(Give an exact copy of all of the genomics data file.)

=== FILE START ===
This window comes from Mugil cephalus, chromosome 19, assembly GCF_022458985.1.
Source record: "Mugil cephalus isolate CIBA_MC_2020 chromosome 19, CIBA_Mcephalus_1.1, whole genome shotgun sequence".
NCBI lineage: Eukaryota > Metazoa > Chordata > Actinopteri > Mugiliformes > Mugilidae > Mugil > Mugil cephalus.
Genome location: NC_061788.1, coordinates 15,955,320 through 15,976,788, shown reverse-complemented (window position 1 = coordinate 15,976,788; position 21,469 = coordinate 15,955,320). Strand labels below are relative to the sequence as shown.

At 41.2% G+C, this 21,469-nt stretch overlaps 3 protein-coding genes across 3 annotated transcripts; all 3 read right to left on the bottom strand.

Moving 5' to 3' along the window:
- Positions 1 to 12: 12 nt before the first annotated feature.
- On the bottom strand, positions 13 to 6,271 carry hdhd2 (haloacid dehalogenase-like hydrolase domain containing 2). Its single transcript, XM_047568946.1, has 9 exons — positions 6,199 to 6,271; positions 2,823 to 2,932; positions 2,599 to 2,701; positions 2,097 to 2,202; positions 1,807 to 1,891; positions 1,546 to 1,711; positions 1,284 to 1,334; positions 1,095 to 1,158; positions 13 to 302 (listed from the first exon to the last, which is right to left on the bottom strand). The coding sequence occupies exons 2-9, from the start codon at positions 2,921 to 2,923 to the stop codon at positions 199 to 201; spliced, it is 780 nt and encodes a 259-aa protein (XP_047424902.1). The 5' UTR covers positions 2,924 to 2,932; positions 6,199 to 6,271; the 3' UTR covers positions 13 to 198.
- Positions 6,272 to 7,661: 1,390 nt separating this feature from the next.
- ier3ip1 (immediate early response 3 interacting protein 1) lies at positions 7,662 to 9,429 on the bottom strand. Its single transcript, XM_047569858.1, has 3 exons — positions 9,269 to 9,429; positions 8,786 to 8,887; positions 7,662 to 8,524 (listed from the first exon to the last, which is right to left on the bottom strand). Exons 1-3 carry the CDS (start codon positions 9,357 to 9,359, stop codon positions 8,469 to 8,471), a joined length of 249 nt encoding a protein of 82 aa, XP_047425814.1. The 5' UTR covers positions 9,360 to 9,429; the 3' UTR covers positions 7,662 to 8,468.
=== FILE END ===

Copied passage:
This window comes from Mugil cephalus, chromosome 19, assembly GCF_022458985.1.
Source record: "Mugil cephalus isolate CIBA_MC_2020 chromosome 19, CIBA_Mcephalus_1.1, whole genome shotgun sequence".
NCBI lineage: Eukaryota > Metazoa > Chordata > Actinopteri > Mugiliformes > Mugilidae > Mugil > Mugil cephalus.
Genome location: NC_061788.1, coordinates 15,955,320 through 15,976,788, shown reverse-complemented (window position 1 = coordinate 15,976,788; position 21,469 = coordinate 15,955,320). Strand labels below are relative to the sequence as shown.

At 41.2% G+C, this 21,469-nt stretch overlaps 3 protein-coding genes across 3 annotated transcripts; all 3 read right to left on the bottom strand.

Moving 5' to 3' along the window:
- Positions 1 to 12: 12 nt before the first annotated feature.
- On the bottom strand, positions 13 to 6,271 carry hdhd2 (haloacid dehalogenase-like hydrolase domain containing 2). Its single transcript, XM_047568946.1, has 9 exons — positions 6,199 to 6,271; positions 2,823 to 2,932; positions 2,599 to 2,701; positions 2,097 to 2,202; positions 1,807 to 1,891; positions 1,546 to 1,711; positions 1,284 to 1,334; positions 1,095 to 1,158; positions 13 to 302 (listed from the first exon to the last, which is right to left on the bottom strand). The coding sequence occupies exons 2-9, from the start codon at positions 2,921 to 2,923 to the stop codon at positions 199 to 201; spliced, it is 780 nt and encodes a 259-aa protein (XP_047424902.1). The 5' UTR covers positions 2,924 to 2,932; positions 6,199 to 6,271; the 3' UTR covers positions 13 to 198.
- Positions 6,272 to 7,661: 1,390 nt separating this feature from the next.
- ier3ip1 (immediate early response 3 interacting protein 1) lies at positions 7,662 to 9,429 on the bottom strand. Its single transcript, XM_047569858.1, has 3 exons — positions 9,269 to 9,429; positions 8,786 to 8,887; positions 7,662 to 8,524 (listed from the first exon to the last, which is right to left on the bottom strand). Exons 1-3 carry the CDS (start codon positions 9,357 to 9,359, stop codon positions 8,469 to 8,471), a joined length of 249 nt encoding a protein of 82 aa, XP_047425814.1. The 5' UTR covers positions 9,360 to 9,429; the 3' UTR covers positions 7,662 to 8,468.